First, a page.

Figure 4 shows how the distribution of warming changes with time for the log-normal sensitivity case with carbon cycle, aerosol forcing, and diffusivity uncertainties included. Comparison with Fig. 3 shows that the addition of aerosol and diffusivity uncertainties has little effect on the results. (The differences are quantified in Table 1.) As expected, the uncertainty range increases with time. Even for changes over 1990 to 2030, there is considerable uncertainty; the 90% probability interval is 0.5° to 1.2°C (for changes over 2000 to 2030, subtract 0.2°C). The median projected warming rate, 0.20°C/decade, is comparable to the warming rate that has occurred over the past 25 years (30). By 2100, the 90% probability interval for warming from 1990 has expanded to 1.7° to 4.9°C; and the median warming rate over 1990 to 2100 is 0.28°C/decade. Comparing this interval with the range 1.4° to 5.8°C given in the IPCC TAR shows that warming at the high and low ends of this range is unlikely. Another more salutary comparison is between the median 1990 to 2100 warming rate and the observed warming rate over the past 100 years of ∼0.06°C/decade. The projected median warming rate is approximately five times that of the past.

Figure 4

Evolution of uncertainties in global-mean warming, illustrated by warming distributions over 1990 to 2030 (dotted line), 1990 to 2070 (crosses), and 1990 to 2100 (bold line). This is the log-normal sensitivity case with carbon cycle, ocean mixing, and aerosol forcing uncertainties included. Warming distributions have been smoothed with a 1:2:1 binomial filter. The bar under the temperature axis shows the IPCC TAR 1990 to 2100 warming range. For the 2100 p.d.f., the probability of warming less than 1.4°C is 1.7%, and of warming above 5.8°C is 0.6%. The 2030 result is similar to that of (40).

Caveats and conclusions.

The results presented here place the warming range given in the TAR into a more realistic context by expressing the range in probabilistic form, accounting for emissions, climate sensitivity, carbon cycle, aerosol forcing, and ocean-mixing uncertainties. Our analysis is similar in principle to that of Titus and Narayanan [see figure 12 in (31)] in their assessment of future uncertainties in sea-level rise under the IS92 emissions scenarios, but we use more recent emissions scenarios and consider a wider range of input uncertainty factors.

Our results are only as realistic as the assumptions upon which they are based: that the SRES emissions scenarios are a realistic reflection of the range of emissions possibilities under a no-climate-policy assumption (32); that the TAR estimates of atmospheric composition and radiative forcing changes under these scenarios (9–11) (used here as our median values) are accurate; and that the AOGCMs used in the TAR as a basis for calibrating our simpler climate model (4) give realistic temperature responses. We have noted also that our analysis does not consider model structure uncertainties (beyond those that are captured by changing model parameter values), nor possible climate “surprises,” both of which may lead to wider uncertainty ranges.

The assumption that the SRES scenarios are all equally likely warrants further investigation. Forcing for the higher emissions scenarios may be reduced if better account were taken of policies introduced in response to environmental changes other than climate. The SRES scenarios consider such policies comprehensively for SO2 emissions projections, but not for tropospheric ozone precursors. Some of the high-emissions scenarios imply very high future tropospheric ozone levels (11), so accounting for responses to ozone-related pollution could reduce future radiative forcing in these cases by up to 1 W/m2 by 2100.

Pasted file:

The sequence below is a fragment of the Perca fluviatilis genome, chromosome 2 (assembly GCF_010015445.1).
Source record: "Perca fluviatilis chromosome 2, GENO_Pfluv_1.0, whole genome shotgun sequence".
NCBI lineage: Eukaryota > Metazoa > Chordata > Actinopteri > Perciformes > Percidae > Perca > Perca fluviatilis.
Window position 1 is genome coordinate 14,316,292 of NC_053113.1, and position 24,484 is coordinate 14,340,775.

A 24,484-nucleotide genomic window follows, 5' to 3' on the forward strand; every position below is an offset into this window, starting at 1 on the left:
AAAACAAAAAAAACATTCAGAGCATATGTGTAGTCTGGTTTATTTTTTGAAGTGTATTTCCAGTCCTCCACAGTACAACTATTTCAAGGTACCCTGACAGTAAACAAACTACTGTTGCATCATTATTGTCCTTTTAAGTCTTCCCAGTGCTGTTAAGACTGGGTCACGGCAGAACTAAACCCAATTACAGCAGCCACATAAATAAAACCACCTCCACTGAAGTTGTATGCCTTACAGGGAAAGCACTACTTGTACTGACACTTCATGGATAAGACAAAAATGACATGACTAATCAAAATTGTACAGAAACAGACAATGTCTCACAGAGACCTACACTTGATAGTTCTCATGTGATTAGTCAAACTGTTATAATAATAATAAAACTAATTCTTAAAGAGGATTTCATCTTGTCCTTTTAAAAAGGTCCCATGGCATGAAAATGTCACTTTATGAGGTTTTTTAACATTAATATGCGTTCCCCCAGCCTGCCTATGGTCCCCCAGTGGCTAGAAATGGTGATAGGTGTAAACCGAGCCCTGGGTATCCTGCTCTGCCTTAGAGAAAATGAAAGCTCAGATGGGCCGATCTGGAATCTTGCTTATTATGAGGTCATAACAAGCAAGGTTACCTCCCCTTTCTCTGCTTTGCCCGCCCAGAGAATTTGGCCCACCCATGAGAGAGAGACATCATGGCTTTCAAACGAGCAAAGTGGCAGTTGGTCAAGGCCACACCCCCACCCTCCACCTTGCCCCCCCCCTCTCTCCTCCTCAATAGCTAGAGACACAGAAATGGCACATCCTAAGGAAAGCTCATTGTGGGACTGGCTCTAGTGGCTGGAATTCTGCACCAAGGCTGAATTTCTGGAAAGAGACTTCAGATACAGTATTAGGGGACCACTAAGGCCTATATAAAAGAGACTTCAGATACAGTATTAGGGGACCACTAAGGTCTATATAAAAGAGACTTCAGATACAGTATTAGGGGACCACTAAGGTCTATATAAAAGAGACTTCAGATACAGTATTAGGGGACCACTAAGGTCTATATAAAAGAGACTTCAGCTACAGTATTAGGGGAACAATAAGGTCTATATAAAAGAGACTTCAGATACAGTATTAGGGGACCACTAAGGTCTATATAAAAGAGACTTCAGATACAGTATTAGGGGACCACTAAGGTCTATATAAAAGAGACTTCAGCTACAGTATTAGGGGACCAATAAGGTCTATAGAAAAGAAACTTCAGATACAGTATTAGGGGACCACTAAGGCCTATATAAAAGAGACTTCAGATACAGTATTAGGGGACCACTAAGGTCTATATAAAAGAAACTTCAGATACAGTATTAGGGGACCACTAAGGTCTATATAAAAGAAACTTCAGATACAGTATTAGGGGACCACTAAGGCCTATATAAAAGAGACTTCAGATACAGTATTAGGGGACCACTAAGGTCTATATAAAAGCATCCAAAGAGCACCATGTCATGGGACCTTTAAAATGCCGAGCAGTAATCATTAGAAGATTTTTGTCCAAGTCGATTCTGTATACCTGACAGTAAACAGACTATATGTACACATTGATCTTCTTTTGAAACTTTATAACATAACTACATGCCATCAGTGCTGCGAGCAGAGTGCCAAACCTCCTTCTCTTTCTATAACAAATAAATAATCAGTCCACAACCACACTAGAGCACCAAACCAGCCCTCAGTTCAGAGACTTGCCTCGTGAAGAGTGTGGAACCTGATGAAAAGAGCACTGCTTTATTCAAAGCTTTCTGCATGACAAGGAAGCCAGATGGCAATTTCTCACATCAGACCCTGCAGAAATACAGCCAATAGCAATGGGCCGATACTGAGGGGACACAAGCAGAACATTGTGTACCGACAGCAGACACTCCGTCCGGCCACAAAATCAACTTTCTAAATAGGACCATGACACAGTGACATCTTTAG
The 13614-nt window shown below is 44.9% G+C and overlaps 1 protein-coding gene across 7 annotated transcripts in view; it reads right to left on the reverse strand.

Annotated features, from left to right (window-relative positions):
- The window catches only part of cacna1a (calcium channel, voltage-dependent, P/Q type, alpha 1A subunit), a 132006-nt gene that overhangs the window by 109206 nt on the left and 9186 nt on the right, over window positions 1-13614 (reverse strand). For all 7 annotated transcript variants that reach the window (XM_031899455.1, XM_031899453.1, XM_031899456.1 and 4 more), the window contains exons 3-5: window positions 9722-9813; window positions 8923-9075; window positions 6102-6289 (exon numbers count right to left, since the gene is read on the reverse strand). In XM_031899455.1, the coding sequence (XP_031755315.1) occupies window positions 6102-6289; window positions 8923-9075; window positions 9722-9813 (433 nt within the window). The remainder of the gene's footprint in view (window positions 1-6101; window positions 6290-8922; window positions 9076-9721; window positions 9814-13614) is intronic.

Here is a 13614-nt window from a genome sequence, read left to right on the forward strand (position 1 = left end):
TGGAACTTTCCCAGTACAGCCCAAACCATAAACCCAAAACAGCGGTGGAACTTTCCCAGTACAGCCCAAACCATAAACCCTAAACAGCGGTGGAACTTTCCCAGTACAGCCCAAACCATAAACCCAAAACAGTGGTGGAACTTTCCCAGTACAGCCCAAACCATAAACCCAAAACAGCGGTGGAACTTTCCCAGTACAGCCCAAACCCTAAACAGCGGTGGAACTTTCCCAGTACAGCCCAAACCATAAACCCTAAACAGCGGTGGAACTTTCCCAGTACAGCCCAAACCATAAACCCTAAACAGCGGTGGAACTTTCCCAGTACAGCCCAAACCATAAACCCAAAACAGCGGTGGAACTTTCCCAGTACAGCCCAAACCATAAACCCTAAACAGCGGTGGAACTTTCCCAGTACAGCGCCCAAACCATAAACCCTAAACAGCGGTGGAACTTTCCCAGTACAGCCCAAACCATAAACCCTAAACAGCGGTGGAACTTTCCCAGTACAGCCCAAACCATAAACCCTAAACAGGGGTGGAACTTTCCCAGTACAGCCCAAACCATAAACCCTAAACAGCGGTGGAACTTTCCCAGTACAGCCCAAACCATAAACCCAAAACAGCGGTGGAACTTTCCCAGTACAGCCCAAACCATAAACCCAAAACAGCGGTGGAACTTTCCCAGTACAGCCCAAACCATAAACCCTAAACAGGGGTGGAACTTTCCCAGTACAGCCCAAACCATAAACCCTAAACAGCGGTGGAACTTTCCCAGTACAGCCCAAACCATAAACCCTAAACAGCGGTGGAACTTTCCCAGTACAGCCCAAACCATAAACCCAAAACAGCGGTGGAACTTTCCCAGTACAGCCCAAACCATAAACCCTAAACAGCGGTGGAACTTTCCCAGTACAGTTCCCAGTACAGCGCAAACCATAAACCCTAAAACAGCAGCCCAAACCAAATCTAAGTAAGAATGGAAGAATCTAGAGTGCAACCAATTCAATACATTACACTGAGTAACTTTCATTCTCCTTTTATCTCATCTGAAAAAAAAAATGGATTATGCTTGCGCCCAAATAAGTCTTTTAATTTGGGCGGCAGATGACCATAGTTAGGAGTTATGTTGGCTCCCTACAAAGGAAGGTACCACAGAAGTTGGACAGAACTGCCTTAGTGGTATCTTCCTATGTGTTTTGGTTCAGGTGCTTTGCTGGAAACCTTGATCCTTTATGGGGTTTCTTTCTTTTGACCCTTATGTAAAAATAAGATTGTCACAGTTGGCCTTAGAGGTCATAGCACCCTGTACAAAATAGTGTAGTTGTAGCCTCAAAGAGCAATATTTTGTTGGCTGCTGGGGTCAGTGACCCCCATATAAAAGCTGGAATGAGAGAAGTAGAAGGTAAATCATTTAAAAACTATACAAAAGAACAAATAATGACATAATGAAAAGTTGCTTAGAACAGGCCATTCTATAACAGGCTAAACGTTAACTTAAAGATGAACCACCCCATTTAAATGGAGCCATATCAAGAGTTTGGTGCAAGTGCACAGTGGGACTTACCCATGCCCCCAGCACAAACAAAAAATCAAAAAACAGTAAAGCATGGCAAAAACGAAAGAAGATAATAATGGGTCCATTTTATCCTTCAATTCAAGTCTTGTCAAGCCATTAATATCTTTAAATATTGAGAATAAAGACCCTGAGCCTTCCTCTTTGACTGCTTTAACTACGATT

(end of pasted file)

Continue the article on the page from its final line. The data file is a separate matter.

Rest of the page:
An additional factor that might lead to lower emissions and radiative forcing at the high end of the SRES range is the possible effect of climate change on our ability to sustain the levels of economic growth assumed in these scenarios (33). Although climate feedbacks of this type are included in a number of integrated assessment models (34–36), their effect on the global economy for the high warming rates that are suggested here is unknown.

In summary, we have shown that the very high upper-limit warming rate of about 0.5°C/decade given in the IPCC TAR (4) is much less likely than warmings in the center of the distribution, which are about 0.3°C/decade. Even warming at this rate, however, is very large compared with the observed warming over the past century, and considerably larger than the rate of warming suggested in the IPCC SAR (8). In many of the scenarios considered, the rate of warming is still high at the end of the 21st century; further warming through the 22nd century would be virtually certain in these cases. Whether or not such rapid warming will occur and be sustained depends, of course, on actions taken to control climate change. If the near future were to follow a rapid warming pathway, and the expected impacts were to occur, it is likely that mitigation efforts would be initiated rapidly in the hope of reducing the rate and magnitude of change. Inertia in the climate system would, however, lead to only a slow response to such efforts and guarantee that future warming would still be large (37).

  • * To whom correspondence should be addressed. E-mail: wigley{at}


View Abstract

Navigate This Article